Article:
The past year has certainly been the most exciting one for Biotech IPOs since 2000, with dozens of new offerings and compelling therapeutic narratives. But focusing on these new IPOs misses an equal if not more exciting story: the significant outperformance of the 2011-2012 Biotech IPO classes.
The reality of biotech venture capital is that even after an IPO it can take years to achieve liquidity and “send cash home” to our LPs. These realizations can happen from either secondary offerings (which are relatively rare in biotech), slowly trading out of a position on higher volume days, or via organized block trades. Even post lock-up, the trading liquidity of most new biotech stocks is very limited (a challenge discussed here).
With that in mind, the current realized returns in the public capital markets are likely coming from the more seasoned “year-lings” of Biotech – the twenty new offerings that got public in 2011 and 2012. Here are a few observations on this group:
- These biotech offerings have crushed it: on average, their prices have gone up 119% and their market caps (because of subsequent issuances) are up 236%
- These offerings have, on average, outperformed the Nasdaq Biotech Index (NBI). If an investor put a $1 into each offering vs $1 into the index on the day of the IPO, these offerings would have beaten the NBI by 2200 basis points (119% vs 98%). And the NBI has been one of the best performing indices of the stock market.
- Only 20% of the companies (4/20) are below their IPO price. This is astoundingly good performance relative to prior IPO classes; at the October 2007 NASDAQ peak, 59% of the 2003-2007 IPO classes in biotech were below their IPO prices (see this Nature Biotech article)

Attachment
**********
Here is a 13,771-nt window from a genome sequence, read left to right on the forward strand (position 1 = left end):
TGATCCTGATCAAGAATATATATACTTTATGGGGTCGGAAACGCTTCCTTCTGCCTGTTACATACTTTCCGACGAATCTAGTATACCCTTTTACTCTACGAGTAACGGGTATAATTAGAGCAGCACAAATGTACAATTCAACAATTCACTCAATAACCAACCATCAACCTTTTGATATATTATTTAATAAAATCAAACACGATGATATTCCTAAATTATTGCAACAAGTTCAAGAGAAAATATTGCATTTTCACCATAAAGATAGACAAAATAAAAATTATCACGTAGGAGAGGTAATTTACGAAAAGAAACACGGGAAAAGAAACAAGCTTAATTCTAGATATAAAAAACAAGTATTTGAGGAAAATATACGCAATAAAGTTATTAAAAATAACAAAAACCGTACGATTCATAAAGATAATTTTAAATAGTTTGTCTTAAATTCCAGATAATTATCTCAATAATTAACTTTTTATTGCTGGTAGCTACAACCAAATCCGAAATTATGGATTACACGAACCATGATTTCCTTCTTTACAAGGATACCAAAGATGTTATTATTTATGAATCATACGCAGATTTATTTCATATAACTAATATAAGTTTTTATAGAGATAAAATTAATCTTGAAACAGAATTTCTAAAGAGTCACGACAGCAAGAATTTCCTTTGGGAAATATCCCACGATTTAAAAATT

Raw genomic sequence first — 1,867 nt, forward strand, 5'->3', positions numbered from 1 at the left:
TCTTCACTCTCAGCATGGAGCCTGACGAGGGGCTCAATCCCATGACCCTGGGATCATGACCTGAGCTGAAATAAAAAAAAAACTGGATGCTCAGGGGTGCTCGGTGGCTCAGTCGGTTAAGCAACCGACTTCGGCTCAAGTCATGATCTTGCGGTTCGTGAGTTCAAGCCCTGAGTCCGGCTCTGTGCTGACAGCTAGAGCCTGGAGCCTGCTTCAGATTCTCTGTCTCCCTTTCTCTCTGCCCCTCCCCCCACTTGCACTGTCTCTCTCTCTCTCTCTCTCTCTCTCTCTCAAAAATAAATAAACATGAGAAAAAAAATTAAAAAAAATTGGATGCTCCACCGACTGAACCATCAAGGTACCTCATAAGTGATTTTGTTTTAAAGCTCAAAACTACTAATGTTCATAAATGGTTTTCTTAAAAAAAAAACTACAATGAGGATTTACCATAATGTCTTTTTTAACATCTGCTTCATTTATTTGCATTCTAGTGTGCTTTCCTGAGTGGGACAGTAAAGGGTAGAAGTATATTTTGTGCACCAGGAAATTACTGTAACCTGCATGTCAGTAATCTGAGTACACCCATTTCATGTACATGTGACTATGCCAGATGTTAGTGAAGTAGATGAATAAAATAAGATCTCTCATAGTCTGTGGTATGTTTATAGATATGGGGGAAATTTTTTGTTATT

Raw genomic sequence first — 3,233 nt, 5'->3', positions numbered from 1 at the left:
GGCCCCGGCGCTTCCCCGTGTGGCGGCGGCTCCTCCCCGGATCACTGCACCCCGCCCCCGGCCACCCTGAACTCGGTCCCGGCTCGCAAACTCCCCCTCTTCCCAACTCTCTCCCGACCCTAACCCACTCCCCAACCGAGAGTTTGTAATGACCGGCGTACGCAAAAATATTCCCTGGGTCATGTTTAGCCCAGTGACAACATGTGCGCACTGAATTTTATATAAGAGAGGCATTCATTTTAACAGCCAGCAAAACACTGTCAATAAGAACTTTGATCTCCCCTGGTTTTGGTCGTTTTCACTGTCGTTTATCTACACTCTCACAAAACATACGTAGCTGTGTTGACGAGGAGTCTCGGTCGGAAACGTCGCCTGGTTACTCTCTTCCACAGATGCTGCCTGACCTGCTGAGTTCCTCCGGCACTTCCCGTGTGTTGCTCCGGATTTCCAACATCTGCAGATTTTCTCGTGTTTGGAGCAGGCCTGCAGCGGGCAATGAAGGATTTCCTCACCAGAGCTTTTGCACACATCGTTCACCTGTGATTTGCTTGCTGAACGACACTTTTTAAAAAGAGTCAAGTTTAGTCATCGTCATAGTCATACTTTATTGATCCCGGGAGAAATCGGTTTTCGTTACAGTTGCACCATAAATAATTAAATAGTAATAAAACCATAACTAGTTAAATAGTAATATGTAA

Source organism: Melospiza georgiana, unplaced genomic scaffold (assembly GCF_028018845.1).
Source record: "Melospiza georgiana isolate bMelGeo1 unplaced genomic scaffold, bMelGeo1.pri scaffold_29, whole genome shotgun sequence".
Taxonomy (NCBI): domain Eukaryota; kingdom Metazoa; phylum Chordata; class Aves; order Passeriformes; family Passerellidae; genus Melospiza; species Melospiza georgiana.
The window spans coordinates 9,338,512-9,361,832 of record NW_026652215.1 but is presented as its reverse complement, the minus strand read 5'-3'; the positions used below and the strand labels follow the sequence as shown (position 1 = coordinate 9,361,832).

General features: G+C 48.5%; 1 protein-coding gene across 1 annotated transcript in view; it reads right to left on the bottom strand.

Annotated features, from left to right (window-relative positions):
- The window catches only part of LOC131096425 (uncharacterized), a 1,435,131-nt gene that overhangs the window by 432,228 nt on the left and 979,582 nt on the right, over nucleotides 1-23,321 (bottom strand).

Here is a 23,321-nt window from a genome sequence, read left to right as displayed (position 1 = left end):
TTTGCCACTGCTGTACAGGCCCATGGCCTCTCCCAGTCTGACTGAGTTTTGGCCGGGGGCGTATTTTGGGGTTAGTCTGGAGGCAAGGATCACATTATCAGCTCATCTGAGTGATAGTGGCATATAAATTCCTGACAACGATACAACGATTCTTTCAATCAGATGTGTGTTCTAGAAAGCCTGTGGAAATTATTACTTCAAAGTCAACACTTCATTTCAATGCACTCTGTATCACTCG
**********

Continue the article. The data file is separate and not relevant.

- 95% of these companies (19/20) have market capitalizations today above $200M; only one, BG Medicine, has slipped into the “micro-cap” world. This is also impressive. These market cap’s bode well for this group if you believe the Feuerstein-Ratain Rule of late stage oncology trials (i.e., good things can only happen in Phase 3 to companies worth more than $300M) applies more generally to drug R&D.
- Early and late stage assets have done well. Clovis is largely valued today (and a big part of its rise in valuation) on its early stage EGFR program (from Avila!); Pacira is a commercial stage acute care spec pharma company. ChemoCentryx has late stage assets but has struggled, whereas Regulus is still preclinical but is up 50%. No differential performance is apparent by the stage of the assets.
- While several have utilized secondary offerings (Intercept, Endocyte), the majority of the liquidity from this group has likely come through trading out of their positions on high volume news/events.
Here’s a chart that captures their performance:
Lastly, it’s worth noting also that in June 2012, I blogged about three new oncology IPOs: Clovis, Tesaro, and Merrimack (link to post here). I was somewhat skeptical they would deliver the kind of value commensurate with their high capital intensity (all had raised $200-400M from inception through their IPOs). But I was wrong, at least about Clovis and Tesaro. They both have gone up 3-5 fold since their IPOs, and are amongst the top performers in this group. Great teams matter, and those teams have delivered and beaten the statistics. Merrimack’s disappointing data of late has unfortunately put it amongst the laggards.
The solid performance of the 2011-2012 IPO classes is great news for biotech venture capital, and has been largely overlooked in the excitement around this year’s offerings. But since these more seasoned stocks are actually the one’s driving liquidity and realized returns for their venture backers, the performance of this group is in many ways the great untold story of 2013. Until VCs generate real returns from the 2013 offerings, the transient, volatile value of a stock on paper is hard to get overly excited about. But I’m hoping to write something similar to this piece in December 2014 about the performance of the “year-lings” in the 2013 IPO Class.